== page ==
| Found an old bike and I can't seem to match the name on the bike to anything(brand, year, history, etc.) What I know and have is the bike has plate on the head tube that reads "Manafacturers Supplies Co. VELOX Philadelhia, PA." As far as I can tell there are no brakes, It has both leather seat and grips, and wood rims. Any help is much appreciated. Thanks|
| Collecting and Restoring Antique Bicycles by G.Donald Adams lists a VELOX made by Western Cycle Co., Salt Lake City Utah, 1898 that is the only listing I could find.|
| do you have any pictures?|
| found a bike i think it says hermes then for sure it says england, it has its own lock on it and air pump.|
| A Peugeot UO-8 sold on ebay last night for $410.00! I don't think PX-10's have been going for that lately.I could'nt get 200 bucks for my Px-10 on craigslist.|
| That's amazing!|
You know, I've been browsing through e-bay lately....and I have been totally priced out. I was really surprised at how the price of these old bikes has gone up.
Over time - I've picked up a bike here and there on e-bay, and a frame here and there. My most recent was a Miyata aluminum that I built into a decent touring bike. Now, I can't even afford an old gas pipe frame with stamped dropouts. ....and the shipping! Even if there is a bike or frame that may be at a low-enough bid - the shipping might be $70. Forget that!
| Prices of classic bicycles and components have gone nuts over the past 2 years. Fortunately, I already have pretty much everything I need.|
| Thats the problem with auctions. They do not reflect reality and therefore they don't set universal values. An NOS UO8 isn't worth $400 unless someone wants it badly. Someone wanted it, badly. |
| I stumbled on a deal on ebay right around the christmas/new years holidays.No one bidding; I got a very nice Mad Wagon Cruiser frame and fork for 99 cents.|
Dealer said they typically go for $50-$60.
Not exactly a light weight but something to think about around the various holidays when we are looking for parts and such.
| I found what appears to be a 1950s Dawes Courier. Despite being submerged in a river (mostly mud) the frame appears to be in good shape, and most of the original components are there. Anyone have suggestions where I could find out more about this bike? There doesn't seem to be much out there on Dawes. Bulgier.net has a few catalogs but none that go back that far. Any info appreciated|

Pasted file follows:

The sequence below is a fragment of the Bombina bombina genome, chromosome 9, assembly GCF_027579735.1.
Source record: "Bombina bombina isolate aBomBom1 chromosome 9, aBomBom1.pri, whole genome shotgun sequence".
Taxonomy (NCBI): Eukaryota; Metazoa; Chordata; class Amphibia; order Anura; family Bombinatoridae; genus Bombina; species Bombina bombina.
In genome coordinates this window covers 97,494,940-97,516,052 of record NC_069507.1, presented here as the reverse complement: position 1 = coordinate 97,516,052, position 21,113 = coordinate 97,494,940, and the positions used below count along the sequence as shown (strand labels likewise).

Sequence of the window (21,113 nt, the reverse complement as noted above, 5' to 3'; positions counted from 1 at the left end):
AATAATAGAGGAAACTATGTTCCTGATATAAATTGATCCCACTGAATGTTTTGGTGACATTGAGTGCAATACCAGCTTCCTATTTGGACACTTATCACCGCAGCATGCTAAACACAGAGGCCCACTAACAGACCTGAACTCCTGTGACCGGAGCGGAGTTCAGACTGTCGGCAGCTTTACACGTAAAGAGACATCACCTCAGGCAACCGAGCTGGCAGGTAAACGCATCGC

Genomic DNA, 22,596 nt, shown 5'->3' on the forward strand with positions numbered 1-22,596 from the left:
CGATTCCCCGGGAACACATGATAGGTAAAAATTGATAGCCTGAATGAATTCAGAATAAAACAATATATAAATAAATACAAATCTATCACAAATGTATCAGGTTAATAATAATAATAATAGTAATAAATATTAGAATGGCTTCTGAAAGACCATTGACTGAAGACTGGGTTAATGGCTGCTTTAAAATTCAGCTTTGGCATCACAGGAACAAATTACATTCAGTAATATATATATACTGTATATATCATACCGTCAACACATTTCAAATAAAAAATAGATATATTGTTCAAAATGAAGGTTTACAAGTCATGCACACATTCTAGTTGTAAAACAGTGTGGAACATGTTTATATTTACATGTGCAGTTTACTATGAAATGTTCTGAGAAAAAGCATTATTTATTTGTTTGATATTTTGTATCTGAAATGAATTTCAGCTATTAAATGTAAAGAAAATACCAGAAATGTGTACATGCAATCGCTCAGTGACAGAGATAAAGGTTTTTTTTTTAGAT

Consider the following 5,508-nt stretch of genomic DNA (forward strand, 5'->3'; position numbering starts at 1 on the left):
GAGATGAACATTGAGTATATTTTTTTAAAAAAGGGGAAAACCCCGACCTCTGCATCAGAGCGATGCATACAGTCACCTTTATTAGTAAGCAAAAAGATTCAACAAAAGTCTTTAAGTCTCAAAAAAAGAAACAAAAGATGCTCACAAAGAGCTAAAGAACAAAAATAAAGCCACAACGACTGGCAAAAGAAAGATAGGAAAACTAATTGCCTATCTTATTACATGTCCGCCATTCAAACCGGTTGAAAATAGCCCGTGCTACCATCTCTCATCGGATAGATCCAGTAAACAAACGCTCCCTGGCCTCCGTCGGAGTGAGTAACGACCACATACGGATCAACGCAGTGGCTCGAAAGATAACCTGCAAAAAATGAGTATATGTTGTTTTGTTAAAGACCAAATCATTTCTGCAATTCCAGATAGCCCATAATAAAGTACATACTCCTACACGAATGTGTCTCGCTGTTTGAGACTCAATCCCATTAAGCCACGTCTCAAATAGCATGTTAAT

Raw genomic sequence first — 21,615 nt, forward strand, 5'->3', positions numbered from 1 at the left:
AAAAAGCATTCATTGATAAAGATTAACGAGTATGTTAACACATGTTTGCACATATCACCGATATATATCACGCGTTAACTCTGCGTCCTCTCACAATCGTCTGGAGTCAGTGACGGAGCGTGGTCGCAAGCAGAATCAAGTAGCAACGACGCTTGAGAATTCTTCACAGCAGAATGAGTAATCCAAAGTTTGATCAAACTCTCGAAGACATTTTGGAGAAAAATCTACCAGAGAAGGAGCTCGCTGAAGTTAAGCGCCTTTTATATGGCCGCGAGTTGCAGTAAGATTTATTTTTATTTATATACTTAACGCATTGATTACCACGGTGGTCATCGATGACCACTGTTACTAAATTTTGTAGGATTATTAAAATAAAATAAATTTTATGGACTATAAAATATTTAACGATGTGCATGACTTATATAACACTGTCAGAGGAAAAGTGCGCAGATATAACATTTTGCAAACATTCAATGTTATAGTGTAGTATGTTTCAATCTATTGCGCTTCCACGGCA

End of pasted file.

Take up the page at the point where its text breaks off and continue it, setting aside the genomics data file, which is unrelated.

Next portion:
| Dawes is in business. Check with them:|
| They are about all that is left.|
| hello folks-i am interested in soma bikes, i just got one and looking for some info on it before i sell it. its made in japan, tubing by soma-and its real light. email me, maybe i just want to keep it instaed! thanks|
| I have recently bought what I think is a 1964 Claud Butler Super Coureur road bike. I'm wondering what people think about authenticity when it comes to replacing worn-out parts - should I be trying to keep new parts as authentic as possible, or should I just put new parts on it? It seems to have most of its original bits (the tyres and saddle are not original), but its paintwork has obviously been painted over in parts.|
| That's a tough call and a matter of personal taste. A visit to a local classic car show or get together will reveal everything from pure, authentic restorations to highly modified hot rods with modern engines, fuel systems, suspensions, and transmissions. |
I have two circa 1960 Capo road bikes, one with almost all original components, the other with updated and upgraded cranks (ca. 1970 French aluminum instead of period-correct Italian steel) and derailleurs (still Campagnolo, but ca. 1980).
| You won't have problems finding components that will work well on your Claud Butler (a very high quality bike, BTW). Hold on to all of the original parts you swap out so you can revert to them if you choose later or to include with the bike if you sell it. If you plan to ride it frequently, you'll probably do well to use parts that work well. Think hard about making irreversible changes. Congratulations on a good find!|
| Thanks for your replies! Having examined the bike more closely, it might just be a case of making adjustments at the moment (I'm really impressed with the lack of wear on the chain, etc.), but I shall especially remember to keep any bits I remove from the bike; excellent advice - thank you! And thanks for saying it's a good bike - I really didn't have a clue.|
| Measure the length of that chain. If 24 half-links exceed 12 - 1/16", replace it before it with an SRAM PC-58 or other modern "8-speed" chain before it damages your chainrings nd cogs.|